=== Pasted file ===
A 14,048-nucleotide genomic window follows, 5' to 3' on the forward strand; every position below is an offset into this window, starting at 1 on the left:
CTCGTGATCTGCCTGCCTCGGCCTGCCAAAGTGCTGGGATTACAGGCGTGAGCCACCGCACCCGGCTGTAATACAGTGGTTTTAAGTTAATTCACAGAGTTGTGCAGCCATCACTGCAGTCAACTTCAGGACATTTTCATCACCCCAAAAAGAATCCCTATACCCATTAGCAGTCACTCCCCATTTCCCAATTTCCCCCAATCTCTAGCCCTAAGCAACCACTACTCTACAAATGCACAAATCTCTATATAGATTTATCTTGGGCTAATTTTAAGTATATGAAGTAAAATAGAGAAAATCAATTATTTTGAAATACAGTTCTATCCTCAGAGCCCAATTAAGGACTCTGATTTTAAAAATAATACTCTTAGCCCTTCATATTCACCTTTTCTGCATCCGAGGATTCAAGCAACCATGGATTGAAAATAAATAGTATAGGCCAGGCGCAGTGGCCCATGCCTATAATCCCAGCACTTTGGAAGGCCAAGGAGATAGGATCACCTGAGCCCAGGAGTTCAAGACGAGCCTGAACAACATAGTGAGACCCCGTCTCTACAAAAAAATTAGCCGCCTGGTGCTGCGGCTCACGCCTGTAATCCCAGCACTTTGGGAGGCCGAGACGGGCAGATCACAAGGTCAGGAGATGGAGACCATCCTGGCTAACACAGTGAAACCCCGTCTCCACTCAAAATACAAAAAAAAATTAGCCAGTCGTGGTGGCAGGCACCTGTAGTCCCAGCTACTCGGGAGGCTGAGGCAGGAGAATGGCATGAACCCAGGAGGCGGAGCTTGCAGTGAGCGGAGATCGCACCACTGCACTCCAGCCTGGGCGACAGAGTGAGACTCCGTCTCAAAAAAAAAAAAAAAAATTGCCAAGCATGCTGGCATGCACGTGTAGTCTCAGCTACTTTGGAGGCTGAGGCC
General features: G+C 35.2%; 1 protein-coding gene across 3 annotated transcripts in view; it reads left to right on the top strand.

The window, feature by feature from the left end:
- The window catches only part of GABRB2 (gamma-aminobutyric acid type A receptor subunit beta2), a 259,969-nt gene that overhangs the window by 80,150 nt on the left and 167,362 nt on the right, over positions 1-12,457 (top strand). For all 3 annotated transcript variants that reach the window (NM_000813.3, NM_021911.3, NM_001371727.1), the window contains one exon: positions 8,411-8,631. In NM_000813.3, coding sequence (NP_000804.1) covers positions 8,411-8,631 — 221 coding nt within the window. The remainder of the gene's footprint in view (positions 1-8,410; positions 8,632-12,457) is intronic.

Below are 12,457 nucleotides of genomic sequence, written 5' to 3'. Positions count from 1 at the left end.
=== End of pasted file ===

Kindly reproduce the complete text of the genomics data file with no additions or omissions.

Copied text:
A 14,048-nucleotide genomic window follows, 5' to 3' on the forward strand; every position below is an offset into this window, starting at 1 on the left:
CTCGTGATCTGCCTGCCTCGGCCTGCCAAAGTGCTGGGATTACAGGCGTGAGCCACCGCACCCGGCTGTAATACAGTGGTTTTAAGTTAATTCACAGAGTTGTGCAGCCATCACTGCAGTCAACTTCAGGACATTTTCATCACCCCAAAAAGAATCCCTATACCCATTAGCAGTCACTCCCCATTTCCCAATTTCCCCCAATCTCTAGCCCTAAGCAACCACTACTCTACAAATGCACAAATCTCTATATAGATTTATCTTGGGCTAATTTTAAGTATATGAAGTAAAATAGAGAAAATCAATTATTTTGAAATACAGTTCTATCCTCAGAGCCCAATTAAGGACTCTGATTTTAAAAATAATACTCTTAGCCCTTCATATTCACCTTTTCTGCATCCGAGGATTCAAGCAACCATGGATTGAAAATAAATAGTATAGGCCAGGCGCAGTGGCCCATGCCTATAATCCCAGCACTTTGGAAGGCCAAGGAGATAGGATCACCTGAGCCCAGGAGTTCAAGACGAGCCTGAACAACATAGTGAGACCCCGTCTCTACAAAAAAATTAGCCGCCTGGTGCTGCGGCTCACGCCTGTAATCCCAGCACTTTGGGAGGCCGAGACGGGCAGATCACAAGGTCAGGAGATGGAGACCATCCTGGCTAACACAGTGAAACCCCGTCTCCACTCAAAATACAAAAAAAAATTAGCCAGTCGTGGTGGCAGGCACCTGTAGTCCCAGCTACTCGGGAGGCTGAGGCAGGAGAATGGCATGAACCCAGGAGGCGGAGCTTGCAGTGAGCGGAGATCGCACCACTGCACTCCAGCCTGGGCGACAGAGTGAGACTCCGTCTCAAAAAAAAAAAAAAAAATTGCCAAGCATGCTGGCATGCACGTGTAGTCTCAGCTACTTTGGAGGCTGAGGCC
General features: G+C 35.2%; 1 protein-coding gene across 3 annotated transcripts in view; it reads left to right on the top strand.

The window, feature by feature from the left end:
- The window catches only part of GABRB2 (gamma-aminobutyric acid type A receptor subunit beta2), a 259,969-nt gene that overhangs the window by 80,150 nt on the left and 167,362 nt on the right, over positions 1-12,457 (top strand). For all 3 annotated transcript variants that reach the window (NM_000813.3, NM_021911.3, NM_001371727.1), the window contains one exon: positions 8,411-8,631. In NM_000813.3, coding sequence (NP_000804.1) covers positions 8,411-8,631 — 221 coding nt within the window. The remainder of the gene's footprint in view (positions 1-8,410; positions 8,632-12,457) is intronic.

Below are 12,457 nucleotides of genomic sequence, written 5' to 3'. Positions count from 1 at the left end.